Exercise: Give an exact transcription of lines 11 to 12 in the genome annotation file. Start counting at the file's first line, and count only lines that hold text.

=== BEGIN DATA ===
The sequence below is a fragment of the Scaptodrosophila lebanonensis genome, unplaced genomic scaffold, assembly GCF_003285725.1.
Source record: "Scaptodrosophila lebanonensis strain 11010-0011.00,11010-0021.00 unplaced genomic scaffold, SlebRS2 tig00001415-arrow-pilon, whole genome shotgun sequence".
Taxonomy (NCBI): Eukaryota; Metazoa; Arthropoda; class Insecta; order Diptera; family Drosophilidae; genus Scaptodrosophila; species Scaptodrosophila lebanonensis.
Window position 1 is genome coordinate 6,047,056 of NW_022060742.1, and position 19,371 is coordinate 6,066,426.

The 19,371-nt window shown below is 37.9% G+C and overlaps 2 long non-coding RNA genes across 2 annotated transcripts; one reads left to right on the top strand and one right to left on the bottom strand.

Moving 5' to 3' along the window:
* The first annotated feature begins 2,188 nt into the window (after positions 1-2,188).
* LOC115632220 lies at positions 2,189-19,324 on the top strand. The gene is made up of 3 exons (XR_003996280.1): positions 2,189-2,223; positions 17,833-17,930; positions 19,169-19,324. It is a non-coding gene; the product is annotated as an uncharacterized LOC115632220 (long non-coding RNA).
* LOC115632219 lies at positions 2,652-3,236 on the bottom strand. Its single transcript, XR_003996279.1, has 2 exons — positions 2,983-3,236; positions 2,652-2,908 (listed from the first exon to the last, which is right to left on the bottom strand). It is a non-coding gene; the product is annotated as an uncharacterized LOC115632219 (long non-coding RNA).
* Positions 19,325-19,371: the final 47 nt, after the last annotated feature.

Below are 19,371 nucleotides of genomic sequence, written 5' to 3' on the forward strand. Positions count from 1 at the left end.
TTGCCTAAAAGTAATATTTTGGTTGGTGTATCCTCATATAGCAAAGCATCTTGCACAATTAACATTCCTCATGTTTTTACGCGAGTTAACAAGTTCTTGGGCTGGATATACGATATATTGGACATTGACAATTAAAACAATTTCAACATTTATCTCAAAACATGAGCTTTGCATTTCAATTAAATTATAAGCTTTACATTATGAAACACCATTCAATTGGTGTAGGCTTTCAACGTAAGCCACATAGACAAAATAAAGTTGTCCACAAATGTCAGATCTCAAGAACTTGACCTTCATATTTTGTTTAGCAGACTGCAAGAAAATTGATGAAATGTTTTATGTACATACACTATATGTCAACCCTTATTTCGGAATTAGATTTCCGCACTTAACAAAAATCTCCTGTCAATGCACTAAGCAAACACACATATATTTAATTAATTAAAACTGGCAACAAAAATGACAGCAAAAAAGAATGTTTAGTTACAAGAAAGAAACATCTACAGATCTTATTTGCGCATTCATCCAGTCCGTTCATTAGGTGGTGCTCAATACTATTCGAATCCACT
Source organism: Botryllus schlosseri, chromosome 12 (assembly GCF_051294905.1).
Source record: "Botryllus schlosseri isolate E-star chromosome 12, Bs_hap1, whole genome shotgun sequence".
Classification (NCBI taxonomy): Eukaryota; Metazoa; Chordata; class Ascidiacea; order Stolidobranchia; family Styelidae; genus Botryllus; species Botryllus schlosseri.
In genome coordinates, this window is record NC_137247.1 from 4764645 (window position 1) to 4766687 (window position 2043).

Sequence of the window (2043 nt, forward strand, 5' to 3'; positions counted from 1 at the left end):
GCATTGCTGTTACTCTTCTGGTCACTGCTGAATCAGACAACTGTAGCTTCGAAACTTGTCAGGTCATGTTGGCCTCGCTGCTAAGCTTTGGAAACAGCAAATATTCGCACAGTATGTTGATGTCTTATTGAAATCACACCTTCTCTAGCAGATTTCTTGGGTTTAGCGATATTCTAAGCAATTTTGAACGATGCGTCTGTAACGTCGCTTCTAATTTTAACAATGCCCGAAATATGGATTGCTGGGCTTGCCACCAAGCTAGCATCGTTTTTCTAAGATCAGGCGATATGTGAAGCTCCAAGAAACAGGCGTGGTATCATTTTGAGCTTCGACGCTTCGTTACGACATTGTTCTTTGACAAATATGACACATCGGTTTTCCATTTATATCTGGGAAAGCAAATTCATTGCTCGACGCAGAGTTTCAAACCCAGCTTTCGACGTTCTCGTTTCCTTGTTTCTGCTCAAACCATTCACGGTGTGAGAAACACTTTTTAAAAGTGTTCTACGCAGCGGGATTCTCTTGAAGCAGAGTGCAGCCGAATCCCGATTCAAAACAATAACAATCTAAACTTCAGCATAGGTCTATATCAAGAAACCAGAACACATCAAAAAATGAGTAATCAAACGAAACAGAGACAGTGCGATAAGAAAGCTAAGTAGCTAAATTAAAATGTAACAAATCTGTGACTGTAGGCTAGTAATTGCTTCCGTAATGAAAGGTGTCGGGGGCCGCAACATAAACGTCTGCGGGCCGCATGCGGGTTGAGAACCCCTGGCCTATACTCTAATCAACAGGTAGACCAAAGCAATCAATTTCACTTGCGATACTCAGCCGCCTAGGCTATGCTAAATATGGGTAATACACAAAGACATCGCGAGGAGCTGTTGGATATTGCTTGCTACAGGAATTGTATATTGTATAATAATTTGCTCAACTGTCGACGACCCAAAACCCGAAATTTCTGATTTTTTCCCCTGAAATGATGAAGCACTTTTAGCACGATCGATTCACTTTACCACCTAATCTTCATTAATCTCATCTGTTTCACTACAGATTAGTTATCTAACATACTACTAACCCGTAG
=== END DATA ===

Below are 19,371 nucleotides of genomic sequence, written 5' to 3' on the forward strand. Positions count from 1 at the left end.
TTGCCTAAAAGTAATATTTTGGTTGGTGTATCCTCATATAGCAAAGCATCTTGCACAATTAACATTCCTCATGTTTTTACGCGAGTTAACAAGTTCTTGGGCTGGATATACGATATATTGGACATTGACAATTAAAACAATTTCAACATTTATCTCAAAACATGAGCTTTGCATTTCAATTAAATTATAAGCTTTACATTATGAAACACCATTCAATTGGTGTAGGCTTTCAACGTAAGCCACATAGACAAAATAAAGTTGTCCACAAATGTCAGATCTCAAGAACTTGACCTTCATATTTTGTTTAGCAGACTGCAAGAAAATTGATGAAATGTTTTATGTACATACACTATATGTCAACCCTTATTTCGGAATTAGATTTCCGCACTTAACAAAAATCTCCTGTCAATGCACTAAGCAAACACACATATATTTAATTAATTAAAACTGGCAACAAAAATGACAGCAAAAAAGAATGTTTAGTTACAAGAAAGAAACATCTACAGATCTTATTTGCGCATTCATCCAGTCCGTTCATTAGGTGGTGCTCAATACTATTCGAATCCACT